Today, I’m starting a blog series called, “MESH INJURY – Spotlight Symptoms.”*
I encounter an alarmingly typical and recurrent problem when advocating for and with mesh-injured patients. It goes something like this:
- Mesh-injured patient develops a disturbing symptom.
- Mesh-injured patient visits his/her PCP or a specialist to seek diagnosis and treatment.
- Physician performs a physical exam, and says something like, “I don’t know what that is,” or I’ve never seen anything like this [symptom].”
- Patient is confused and bewildered and asks if there are tests that could be done or another doctor or specialist who would know more about the symptom.
- Physician says, “No,” and doesn’t perform any diagnostics to find out the underlying cause of the symptom (environmental cause, disease process, injury, or infectious pathogen).
- Physician prescribes medicine to mask or alleviate symptom(s) (e.g. topical creams for rashes, antibiotics for a suspected infection, maybe some other pharmaceutical to control pain or discomfort, or even an invasive or non-invasive form of treatment).
- Patient goes home still symptomatic, with no diagnosis, and with one or more pharmaceutical or other treatments to consider, which may or may not work, since the UNDERLYING CAUSE or UNDERLYING PATHOLOGY, which caused the symptom to manifest, was never studied in depth by the treating physician.
- Patient goes home and follows pharmaceutical regimen or advice for treatment.
- Pharmaceuticals and treatments do not alleviate symptom(s). Symptom(s) continue.
- Patient is left untreated and without a next step.
Oftentimes a physician will refer to a symptom as “idiopathic,” which in layman’s terms simply means, “Who knows where it came from?” There is a responsible use of this term, but I see it used irresponsibly too often.
Some diseases are generally agreed to be “of idiopathic origin,” because no one in science can definitively identify an underlying cause. In this case, “idiopathic” is often part of the name of the disease or syndrome itself. Some examples are:
- Idiopathic Thrombocytopenic Purpura (sometimes called Acute or Chronic ITP) is a bleeding disorder, in which a patient has abnormally low blood platelets, and thus their blood does not properly clot.
- Idiopathic Hemochromatosis – is another bleeding disorder, in which an abnormal and dangerous amount of iron accumulates in the body’s tissues or organs, including the liver and lungs.
Both disorders are life threatening if left untreated. These disorders present with SYMPTOMS, and when doctors invest in diagnostic procedures, these diagnostic procedures, coupled with symptoms, lead them to a diagnosis, which then leads to a treatment or even a cure.
A serious problem arises when physicians use the word “idiopathic” irresponsibly. In all cases, any particular symptom or cluster of symptoms do originate from some cause, from something, from somewhere, and any doctor who does not search for the underlying cause of a symptom is negligent. “I don’t know,” would be a more accurate physician response in this situation, however; “idiopathic” sounds so much more, you know, medical and stuff. Odd or uncommon symptoms can often co-occur, simultaneously with other more salient symptoms, and when viewed together as a whole, the underlying disease process in these cases, can be more obvious, leading to a higher chance of diagnosis, or a more rapid diagnosis, which then leads to the correct treatment, to the best of the physician’s actual knowledge.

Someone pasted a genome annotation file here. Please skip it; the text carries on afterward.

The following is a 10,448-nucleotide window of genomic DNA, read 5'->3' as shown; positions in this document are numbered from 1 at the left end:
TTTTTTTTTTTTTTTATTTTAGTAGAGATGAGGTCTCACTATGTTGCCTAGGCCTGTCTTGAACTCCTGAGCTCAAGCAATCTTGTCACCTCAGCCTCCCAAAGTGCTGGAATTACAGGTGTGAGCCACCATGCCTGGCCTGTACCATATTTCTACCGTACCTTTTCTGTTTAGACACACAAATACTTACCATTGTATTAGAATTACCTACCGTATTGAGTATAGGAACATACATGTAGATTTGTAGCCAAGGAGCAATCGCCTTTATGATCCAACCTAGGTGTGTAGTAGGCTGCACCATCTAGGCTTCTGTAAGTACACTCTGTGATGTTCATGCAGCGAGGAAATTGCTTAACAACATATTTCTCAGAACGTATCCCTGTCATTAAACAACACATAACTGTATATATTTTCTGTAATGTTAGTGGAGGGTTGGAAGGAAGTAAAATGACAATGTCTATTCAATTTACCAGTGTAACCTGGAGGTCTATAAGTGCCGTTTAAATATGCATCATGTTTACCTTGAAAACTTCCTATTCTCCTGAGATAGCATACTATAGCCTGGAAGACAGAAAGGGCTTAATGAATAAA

But, what if a patient presents with an idiopathic symptom that does not have a common accompanying symptom or cluster of symptoms that is easily recognizable to an average physician? In my personal experience, this situation is when physicians can get a bit lazy with the use of the term”idiopathic.”
“Of idiopathic origin” is so much more dignified on a patient’s chart than:
“I have no friggin’ idea, but it’s not my problem, so I gave the patient some samples.”
So, has your physician ever told you, “I’ve never seen that symptom,” or “Your symptom seems to be idiopathic and will most likely resolve on its own.”?
If so, I’d love to hear from you.
Have you had the experience I describe above?
If you have, what was the symptom?
Did you ever get to the bottom of it?
Did the physician suggest diagnostic testing, or did you ask for such if he/she did not?
Did you find your doctors to be helpful in assisting you as you continued to pursue a cause, or did you find that your doctor quietly excused himself from your care, and left you to find some other doctor who might help?
Tuesday we’ll talk about the first of many symptoms which are commonly seen in mesh-injured patients, but for which doctors often say there is no explanation or that physician seems to have no drive to find an explanation.
With this series of blogs, I hope to highlight some very common symptoms, for which mesh-injured patients are turned away, left with no medical solution to pursue. Let’s use our collective knowledge as a community to help one another and to help those who don’t understand the realities of ongoing mesh injury.